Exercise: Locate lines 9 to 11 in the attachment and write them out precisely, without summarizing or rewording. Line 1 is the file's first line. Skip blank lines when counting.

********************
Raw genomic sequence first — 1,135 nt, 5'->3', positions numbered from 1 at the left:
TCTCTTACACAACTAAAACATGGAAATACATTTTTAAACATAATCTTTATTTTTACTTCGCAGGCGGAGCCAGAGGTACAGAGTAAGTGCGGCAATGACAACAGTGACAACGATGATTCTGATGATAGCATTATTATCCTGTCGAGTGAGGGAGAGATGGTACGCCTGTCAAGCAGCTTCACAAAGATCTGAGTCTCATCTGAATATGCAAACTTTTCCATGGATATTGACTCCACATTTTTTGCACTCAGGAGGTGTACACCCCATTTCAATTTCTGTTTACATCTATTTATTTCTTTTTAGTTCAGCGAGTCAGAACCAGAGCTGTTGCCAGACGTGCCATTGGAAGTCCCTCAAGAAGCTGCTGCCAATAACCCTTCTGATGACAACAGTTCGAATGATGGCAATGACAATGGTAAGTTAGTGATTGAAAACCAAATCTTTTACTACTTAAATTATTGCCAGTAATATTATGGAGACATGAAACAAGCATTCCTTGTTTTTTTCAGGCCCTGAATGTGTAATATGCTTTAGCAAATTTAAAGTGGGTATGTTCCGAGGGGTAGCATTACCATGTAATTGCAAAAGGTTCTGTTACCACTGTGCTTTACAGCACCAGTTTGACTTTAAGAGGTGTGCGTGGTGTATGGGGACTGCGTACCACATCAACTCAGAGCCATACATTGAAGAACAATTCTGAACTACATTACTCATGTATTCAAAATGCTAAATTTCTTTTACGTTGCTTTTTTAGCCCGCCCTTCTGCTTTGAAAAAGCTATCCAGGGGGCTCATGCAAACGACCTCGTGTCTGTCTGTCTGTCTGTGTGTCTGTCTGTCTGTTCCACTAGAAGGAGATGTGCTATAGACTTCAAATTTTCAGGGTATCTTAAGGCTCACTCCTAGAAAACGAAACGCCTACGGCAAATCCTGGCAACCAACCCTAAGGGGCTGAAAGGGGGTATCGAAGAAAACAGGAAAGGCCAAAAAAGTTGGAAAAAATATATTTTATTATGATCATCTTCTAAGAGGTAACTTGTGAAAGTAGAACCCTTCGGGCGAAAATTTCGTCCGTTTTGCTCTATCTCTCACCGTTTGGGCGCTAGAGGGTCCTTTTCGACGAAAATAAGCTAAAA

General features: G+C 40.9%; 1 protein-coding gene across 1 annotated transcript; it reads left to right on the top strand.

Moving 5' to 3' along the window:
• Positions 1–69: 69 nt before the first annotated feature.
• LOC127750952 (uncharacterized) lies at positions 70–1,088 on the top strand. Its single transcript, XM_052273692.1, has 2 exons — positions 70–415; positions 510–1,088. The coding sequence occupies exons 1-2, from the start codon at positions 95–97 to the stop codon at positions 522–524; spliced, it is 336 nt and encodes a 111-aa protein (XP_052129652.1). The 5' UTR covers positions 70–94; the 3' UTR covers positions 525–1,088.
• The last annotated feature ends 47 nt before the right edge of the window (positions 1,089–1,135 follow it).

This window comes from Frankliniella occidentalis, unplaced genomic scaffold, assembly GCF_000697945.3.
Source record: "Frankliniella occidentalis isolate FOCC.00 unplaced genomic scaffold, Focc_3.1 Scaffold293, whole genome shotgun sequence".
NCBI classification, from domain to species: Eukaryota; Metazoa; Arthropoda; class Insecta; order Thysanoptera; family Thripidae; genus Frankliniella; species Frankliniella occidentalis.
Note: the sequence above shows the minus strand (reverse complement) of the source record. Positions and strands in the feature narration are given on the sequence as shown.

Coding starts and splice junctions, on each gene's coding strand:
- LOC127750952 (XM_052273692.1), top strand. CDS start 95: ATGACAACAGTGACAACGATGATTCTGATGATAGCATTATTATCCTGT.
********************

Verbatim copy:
Source record: "Frankliniella occidentalis isolate FOCC.00 unplaced genomic scaffold, Focc_3.1 Scaffold293, whole genome shotgun sequence".
NCBI classification, from domain to species: Eukaryota; Metazoa; Arthropoda; class Insecta; order Thysanoptera; family Thripidae; genus Frankliniella; species Frankliniella occidentalis.
Note: the sequence above shows the minus strand (reverse complement) of the source record. Positions and strands in the feature narration are given on the sequence as shown.